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Alice and Bob have fair 30−sided and 20−sided dice, respectively. The goal for each player is to have the largest value on their die. Alice and Bob both roll their dice. However, Bob has the option to re-roll his die in the event that he is unhappy with the outcome. He can see Alice's die beforehand. Bob then keeps the value of the new die roll. In the event of a tie, Bob is the winner. Assuming optimal play by Bob, find the probability Alice is the winner.

If Alice gets a number between 21-30, they win no matter what Bob gets. Otherwise, if Alice gets a number x (<21) on the dice, then the probability of them winning should be $\frac{(x-1)^2}{400}$, that is Bob gets a number less than x in both the throws. Therefore the probability of Alice's win is $\frac{1}{3} + \sum_{x=1}^{20}\frac{1}{30} \cdot \frac{(x-1)^2}{400} = \frac{647}{1200}$. But this answer isn't correct, can someone help me point out my mistake?

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  • $\begingroup$ How do you know the answer is not correct? Perhaps in the question, Bob does not see Alice's roll (as in a similar question) $\endgroup$
    – Henry
    Commented Sep 19, 2023 at 14:18
  • $\begingroup$ The website where I encountered this question didn't accept $\frac{647}{1200}$ as an answer. Although they have reliable answers, there's a possibility that they made a mistake. I wanna confirm if I am not making any mistake. $\endgroup$
    – Chaxu Garg
    Commented Sep 19, 2023 at 14:21
  • $\begingroup$ @Henry It is given that Bob can see Alice's die beforehand! $\endgroup$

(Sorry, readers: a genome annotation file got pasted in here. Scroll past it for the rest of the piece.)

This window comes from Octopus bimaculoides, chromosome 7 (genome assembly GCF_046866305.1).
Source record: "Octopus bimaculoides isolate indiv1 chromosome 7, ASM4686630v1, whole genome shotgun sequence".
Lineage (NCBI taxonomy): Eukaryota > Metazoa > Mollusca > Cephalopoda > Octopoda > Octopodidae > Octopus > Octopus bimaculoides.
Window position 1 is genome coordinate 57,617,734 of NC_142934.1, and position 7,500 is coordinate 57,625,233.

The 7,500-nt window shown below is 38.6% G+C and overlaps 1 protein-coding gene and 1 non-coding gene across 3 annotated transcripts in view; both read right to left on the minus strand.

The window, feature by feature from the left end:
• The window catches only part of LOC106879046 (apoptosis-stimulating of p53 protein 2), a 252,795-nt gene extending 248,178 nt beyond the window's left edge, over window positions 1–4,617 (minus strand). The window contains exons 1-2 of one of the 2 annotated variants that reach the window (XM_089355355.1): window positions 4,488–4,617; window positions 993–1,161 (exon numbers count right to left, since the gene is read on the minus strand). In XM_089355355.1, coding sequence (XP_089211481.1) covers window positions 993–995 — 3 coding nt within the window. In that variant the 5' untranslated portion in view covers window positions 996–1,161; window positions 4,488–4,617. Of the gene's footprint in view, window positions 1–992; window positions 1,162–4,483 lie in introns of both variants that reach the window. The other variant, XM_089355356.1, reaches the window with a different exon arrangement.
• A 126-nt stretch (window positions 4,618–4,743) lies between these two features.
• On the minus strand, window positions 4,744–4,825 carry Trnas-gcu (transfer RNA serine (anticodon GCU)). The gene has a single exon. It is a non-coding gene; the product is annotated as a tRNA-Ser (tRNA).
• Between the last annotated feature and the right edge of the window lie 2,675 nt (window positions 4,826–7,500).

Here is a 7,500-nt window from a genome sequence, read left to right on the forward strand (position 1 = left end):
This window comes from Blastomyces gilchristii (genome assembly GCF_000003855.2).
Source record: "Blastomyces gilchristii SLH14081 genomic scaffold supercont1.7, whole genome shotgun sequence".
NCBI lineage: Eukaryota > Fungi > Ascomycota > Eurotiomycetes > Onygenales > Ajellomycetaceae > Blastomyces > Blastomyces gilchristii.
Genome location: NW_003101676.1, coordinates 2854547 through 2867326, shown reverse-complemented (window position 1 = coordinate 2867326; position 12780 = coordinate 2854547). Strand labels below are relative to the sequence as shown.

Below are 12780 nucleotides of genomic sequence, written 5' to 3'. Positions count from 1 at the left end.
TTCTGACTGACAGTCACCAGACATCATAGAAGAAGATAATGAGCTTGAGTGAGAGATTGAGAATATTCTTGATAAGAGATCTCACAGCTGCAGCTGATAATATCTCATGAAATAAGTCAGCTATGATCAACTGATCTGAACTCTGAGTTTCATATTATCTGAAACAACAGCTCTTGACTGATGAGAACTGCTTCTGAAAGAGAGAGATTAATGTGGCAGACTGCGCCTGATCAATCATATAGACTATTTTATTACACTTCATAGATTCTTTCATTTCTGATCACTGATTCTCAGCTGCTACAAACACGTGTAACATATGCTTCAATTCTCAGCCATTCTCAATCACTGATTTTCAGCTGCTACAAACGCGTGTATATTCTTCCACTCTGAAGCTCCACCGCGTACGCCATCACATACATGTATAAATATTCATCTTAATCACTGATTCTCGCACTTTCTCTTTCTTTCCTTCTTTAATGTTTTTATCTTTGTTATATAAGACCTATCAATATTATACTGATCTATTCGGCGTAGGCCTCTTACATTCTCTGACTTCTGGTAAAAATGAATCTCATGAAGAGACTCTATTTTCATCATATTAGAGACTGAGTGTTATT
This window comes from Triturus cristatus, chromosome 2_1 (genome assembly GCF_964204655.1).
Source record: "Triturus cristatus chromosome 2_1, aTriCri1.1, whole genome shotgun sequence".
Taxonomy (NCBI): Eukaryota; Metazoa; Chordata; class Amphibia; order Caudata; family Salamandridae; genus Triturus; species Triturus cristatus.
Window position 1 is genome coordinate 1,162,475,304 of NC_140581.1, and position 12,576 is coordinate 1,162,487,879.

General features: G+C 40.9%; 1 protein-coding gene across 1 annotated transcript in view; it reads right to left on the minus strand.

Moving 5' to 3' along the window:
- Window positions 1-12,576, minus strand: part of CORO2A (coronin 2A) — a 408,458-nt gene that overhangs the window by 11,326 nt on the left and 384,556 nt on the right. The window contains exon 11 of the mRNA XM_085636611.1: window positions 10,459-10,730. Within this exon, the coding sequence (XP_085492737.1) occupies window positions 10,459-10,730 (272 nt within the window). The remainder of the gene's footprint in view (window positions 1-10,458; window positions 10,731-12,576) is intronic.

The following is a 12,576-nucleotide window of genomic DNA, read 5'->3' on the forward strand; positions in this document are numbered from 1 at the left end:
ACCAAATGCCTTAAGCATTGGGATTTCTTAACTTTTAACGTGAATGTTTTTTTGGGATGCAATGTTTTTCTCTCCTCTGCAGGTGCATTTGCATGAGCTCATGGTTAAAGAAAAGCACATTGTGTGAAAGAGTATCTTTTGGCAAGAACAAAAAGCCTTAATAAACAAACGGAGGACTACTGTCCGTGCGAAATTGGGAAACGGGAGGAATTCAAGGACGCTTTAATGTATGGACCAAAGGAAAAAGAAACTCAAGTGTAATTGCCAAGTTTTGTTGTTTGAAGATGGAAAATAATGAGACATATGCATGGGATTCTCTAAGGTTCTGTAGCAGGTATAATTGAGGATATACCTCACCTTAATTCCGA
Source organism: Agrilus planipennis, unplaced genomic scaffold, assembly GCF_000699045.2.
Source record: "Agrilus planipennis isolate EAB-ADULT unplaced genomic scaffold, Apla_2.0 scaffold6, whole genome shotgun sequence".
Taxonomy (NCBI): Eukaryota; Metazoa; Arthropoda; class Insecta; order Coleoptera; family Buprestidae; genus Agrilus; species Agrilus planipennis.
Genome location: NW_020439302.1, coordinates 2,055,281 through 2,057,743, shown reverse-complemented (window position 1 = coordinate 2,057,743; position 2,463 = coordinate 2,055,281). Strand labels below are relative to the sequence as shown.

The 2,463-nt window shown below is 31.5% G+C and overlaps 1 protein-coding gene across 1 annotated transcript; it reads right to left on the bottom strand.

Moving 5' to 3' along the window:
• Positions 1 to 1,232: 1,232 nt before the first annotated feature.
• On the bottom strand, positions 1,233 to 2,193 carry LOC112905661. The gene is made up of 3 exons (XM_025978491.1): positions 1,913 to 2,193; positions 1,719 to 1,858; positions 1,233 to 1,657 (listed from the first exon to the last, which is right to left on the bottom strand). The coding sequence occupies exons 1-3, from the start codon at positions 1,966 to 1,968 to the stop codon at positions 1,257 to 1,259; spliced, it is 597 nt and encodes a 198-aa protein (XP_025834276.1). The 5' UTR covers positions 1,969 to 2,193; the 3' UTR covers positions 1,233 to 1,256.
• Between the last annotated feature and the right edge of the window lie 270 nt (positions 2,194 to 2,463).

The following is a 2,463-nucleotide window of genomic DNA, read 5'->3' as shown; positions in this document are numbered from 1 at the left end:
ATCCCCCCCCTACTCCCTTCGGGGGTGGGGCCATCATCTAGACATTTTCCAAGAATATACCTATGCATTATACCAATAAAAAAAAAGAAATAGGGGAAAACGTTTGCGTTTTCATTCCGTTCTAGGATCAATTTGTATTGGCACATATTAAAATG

– Chaxu Garg
    Commented Sep 19, 2023 at 14:27
  • $\begingroup$ Given that $B$ see's $A's$ roll, this is the same as if $B$ gets the max of the two rolls (in the sense that switching to that rule has no effect on who wins and who loses). Thus, you can just use the distribution on the max for $B$. $\endgroup$
    – lulu
    Commented Sep 19, 2023 at 14:48
  • $\begingroup$ Should say: I get the same answer you get. $\endgroup$
    – lulu
    Commented Sep 19, 2023 at 14:53

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The website (if it is quantguide.io) has the question written wrong. It should say that Bob cannot see Alice's roll before re-rolling. If you solve for the probability that way you will get "the right answer" according to the website.

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  • $\begingroup$ Your answer could be improved with additional supporting information. Please edit to add further details, such as citations or documentation, so that others can confirm that your answer is correct. You can find more information on how to write good answers in the help center. $\endgroup$
    – CrSb0001
    Commented Sep 25, 2023 at 19:42

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